Published: February 26, 2022 on our newsletter Security Fraud News & Alerts Newsletter.
Hoping financial entities and the IT staffs who protect them don’t notice, threat group Elephant Beetle is stealing money from them in small increments adding up to big-time hauls. These hackers target institutions still running Linux-based, legacy Java applications. Once inside a target environment, this group waits patiently for months while their small, fraudulent, and under-the-radar withdrawals add up to millions of dollars.
Hiding in Plain Sight
Two years ago, Sygnia Incident Response team began following the group and its methods, also giving Elephant Beetle its name. Following their trail of success, Sygnia found Elephant Beetle’s actors are well-organized, thorough from start to finish, and extremely patient. Sygnia claims that the attacks rely on their simplicity, without any need for sophisticated tools or exploits. Elephant Beetle spends months studying a target and its financial systems before placing their small, fraudulent transactions among stacks of much larger and legitimate customer transactions.
Primarily targeting Linux machines running Java apps, the threat actors are particularly successful with those companies using WebSphere and WebLogic Java-based web servers. These servers allow Elephant Beetle to easily enter a target’s environment and begin their hacking plan. According to Sygnia, the group comes to the hacking party prepared. Sygnia finds the group arrives on site with over 80 “unique tools and scripts.” As a result, Elephant Beetle is “blending in with the target’s environment and going completely undetected while it quietly liberates organizations of exorbitant amounts of money.”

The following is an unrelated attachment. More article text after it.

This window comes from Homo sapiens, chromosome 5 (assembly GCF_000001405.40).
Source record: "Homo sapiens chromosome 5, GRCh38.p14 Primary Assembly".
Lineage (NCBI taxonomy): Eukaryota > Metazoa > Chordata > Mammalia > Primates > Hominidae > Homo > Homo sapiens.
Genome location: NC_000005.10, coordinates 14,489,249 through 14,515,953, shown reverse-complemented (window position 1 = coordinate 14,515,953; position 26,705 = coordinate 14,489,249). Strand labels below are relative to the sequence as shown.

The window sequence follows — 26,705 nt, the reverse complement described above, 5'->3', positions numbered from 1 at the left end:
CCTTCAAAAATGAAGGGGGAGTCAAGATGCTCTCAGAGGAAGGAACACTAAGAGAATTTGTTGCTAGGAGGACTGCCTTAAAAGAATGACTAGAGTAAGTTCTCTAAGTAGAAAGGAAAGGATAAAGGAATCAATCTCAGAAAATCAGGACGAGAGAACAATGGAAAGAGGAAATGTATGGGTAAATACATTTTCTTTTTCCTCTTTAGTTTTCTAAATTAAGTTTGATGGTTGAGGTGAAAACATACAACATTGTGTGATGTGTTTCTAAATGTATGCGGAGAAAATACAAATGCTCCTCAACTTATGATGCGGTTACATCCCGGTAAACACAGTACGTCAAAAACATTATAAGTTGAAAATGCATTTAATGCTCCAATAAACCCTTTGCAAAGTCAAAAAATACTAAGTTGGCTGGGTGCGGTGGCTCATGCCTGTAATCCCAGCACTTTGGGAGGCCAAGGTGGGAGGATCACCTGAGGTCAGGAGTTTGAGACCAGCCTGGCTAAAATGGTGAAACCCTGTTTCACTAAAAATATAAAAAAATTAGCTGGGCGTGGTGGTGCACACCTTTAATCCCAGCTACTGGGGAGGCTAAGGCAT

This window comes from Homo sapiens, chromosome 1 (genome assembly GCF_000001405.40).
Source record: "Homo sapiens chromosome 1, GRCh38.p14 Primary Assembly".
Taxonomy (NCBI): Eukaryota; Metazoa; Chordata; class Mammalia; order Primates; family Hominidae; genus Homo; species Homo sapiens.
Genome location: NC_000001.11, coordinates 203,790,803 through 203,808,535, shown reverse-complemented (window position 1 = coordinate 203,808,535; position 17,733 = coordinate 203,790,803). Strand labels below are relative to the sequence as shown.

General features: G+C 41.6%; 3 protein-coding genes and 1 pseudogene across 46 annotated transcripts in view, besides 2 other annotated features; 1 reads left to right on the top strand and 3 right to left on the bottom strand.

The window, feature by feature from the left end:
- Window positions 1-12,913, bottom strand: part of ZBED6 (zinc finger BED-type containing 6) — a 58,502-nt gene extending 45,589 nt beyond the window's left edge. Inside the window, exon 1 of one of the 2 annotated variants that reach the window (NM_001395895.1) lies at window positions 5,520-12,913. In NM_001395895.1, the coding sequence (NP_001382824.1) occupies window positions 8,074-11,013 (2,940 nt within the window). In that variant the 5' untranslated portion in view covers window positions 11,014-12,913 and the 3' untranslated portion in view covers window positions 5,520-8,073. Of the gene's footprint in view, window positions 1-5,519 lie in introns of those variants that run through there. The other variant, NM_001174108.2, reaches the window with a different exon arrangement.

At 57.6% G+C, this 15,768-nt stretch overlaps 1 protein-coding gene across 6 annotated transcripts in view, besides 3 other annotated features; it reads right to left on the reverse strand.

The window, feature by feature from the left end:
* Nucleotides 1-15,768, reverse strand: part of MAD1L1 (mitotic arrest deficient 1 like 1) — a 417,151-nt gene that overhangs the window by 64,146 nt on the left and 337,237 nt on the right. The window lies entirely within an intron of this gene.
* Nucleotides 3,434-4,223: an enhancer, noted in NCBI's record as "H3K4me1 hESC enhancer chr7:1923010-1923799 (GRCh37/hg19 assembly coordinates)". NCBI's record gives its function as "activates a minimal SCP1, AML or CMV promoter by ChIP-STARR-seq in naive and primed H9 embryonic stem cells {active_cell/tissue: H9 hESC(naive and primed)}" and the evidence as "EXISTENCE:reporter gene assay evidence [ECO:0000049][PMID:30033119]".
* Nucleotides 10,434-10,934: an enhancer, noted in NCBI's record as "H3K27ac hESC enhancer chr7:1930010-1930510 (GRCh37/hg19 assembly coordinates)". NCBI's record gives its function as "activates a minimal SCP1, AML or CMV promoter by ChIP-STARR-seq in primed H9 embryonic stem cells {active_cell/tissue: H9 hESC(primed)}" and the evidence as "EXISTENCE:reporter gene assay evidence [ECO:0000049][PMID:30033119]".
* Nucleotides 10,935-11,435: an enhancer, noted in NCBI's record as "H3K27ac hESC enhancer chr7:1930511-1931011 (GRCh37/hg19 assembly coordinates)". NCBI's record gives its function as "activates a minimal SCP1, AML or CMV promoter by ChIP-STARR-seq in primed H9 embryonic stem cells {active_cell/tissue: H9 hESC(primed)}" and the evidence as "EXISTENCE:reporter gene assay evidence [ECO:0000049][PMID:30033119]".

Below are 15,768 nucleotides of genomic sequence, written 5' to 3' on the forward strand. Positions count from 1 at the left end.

Finding and attacking vulnerable systems is something most hackers love to exploit, and Elephant Beetle group is no different. These vulnerabilities allow this gang of thieves to infiltrate and successfully achieve what they came to do – steal credentials to keep their thievery going. In particular, Elephant Beetle looks for four known vulnerabilities found in WebSphere and WebLogic servers. IT personnel should be aware of their CVE (Common Vulnerabilities and Exposures) numbers, especially if their company’s technology uses those particular web servers: CVE-2017-1000486, CVE-2015-7450, CVE-2010-5326 and EDB-ID-24963.
Among their suggestions to mitigate attacks, Sygnia offers the following recommendations to help IT pros “protect and hunt” against Elephant Beetle and those who may follow in their steps.
Maintain applications and keep operating systems up-to-date, especially on internet-facing servers.
Avoid using clear-text credentials in scripts.
Avoid using the same password for different administrative interfaces on different servers.
Hunt and monitor for presence and creation of suspicious .class file in the WebSphere applications temp folders.
Hunt and monitor for presence and creation of web pages in static resources folders of Web applications.
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